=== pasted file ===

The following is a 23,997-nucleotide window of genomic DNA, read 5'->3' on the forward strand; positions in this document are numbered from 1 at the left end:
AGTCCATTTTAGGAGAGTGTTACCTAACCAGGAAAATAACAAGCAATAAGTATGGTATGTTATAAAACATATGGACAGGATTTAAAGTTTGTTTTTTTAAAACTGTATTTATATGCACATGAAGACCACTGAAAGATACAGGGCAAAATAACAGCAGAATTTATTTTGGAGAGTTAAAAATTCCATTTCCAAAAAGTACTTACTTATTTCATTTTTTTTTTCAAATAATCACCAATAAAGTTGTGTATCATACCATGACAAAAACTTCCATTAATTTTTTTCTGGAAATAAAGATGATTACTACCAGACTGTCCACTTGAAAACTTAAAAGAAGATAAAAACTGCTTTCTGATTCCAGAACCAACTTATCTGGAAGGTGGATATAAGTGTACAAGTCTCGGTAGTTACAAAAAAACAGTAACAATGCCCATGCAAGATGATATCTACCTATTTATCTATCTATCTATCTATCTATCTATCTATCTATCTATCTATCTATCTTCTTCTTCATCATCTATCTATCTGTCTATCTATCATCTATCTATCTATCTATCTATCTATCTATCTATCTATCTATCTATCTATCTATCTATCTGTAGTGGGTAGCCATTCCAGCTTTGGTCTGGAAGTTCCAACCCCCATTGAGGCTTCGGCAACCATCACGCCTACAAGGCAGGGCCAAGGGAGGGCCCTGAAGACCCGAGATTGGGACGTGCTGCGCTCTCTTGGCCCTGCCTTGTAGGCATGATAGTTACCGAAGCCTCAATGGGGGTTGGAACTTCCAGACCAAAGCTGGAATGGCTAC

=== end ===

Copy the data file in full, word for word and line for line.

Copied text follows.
The following is a 23,997-nucleotide window of genomic DNA, read 5'->3' on the forward strand; positions in this document are numbered from 1 at the left end:
AGTCCATTTTAGGAGAGTGTTACCTAACCAGGAAAATAACAAGCAATAAGTATGGTATGTTATAAAACATATGGACAGGATTTAAAGTTTGTTTTTTTAAAACTGTATTTATATGCACATGAAGACCACTGAAAGATACAGGGCAAAATAACAGCAGAATTTATTTTGGAGAGTTAAAAATTCCATTTCCAAAAAGTACTTACTTATTTCATTTTTTTTTTCAAATAATCACCAATAAAGTTGTGTATCATACCATGACAAAAACTTCCATTAATTTTTTTCTGGAAATAAAGATGATTACTACCAGACTGTCCACTTGAAAACTTAAAAGAAGATAAAAACTGCTTTCTGATTCCAGAACCAACTTATCTGGAAGGTGGATATAAGTGTACAAGTCTCGGTAGTTACAAAAAAACAGTAACAATGCCCATGCAAGATGATATCTACCTATTTATCTATCTATCTATCTATCTATCTATCTATCTATCTATCTATCTATCTTCTTCTTCATCATCTATCTATCTGTCTATCTATCATCTATCTATCTATCTATCTATCTATCTATCTATCTATCTATCTATCTATCTATCTATCTGTAGTGGGTAGCCATTCCAGCTTTGGTCTGGAAGTTCCAACCCCCATTGAGGCTTCGGCAACCATCACGCCTACAAGGCAGGGCCAAGGGAGGGCCCTGAAGACCCGAGATTGGGACGTGCTGCGCTCTCTTGGCCCTGCCTTGTAGGCATGATAGTTACCGAAGCCTCAATGGGGGTTGGAACTTCCAGACCAAAGCTGGAATGGCTAC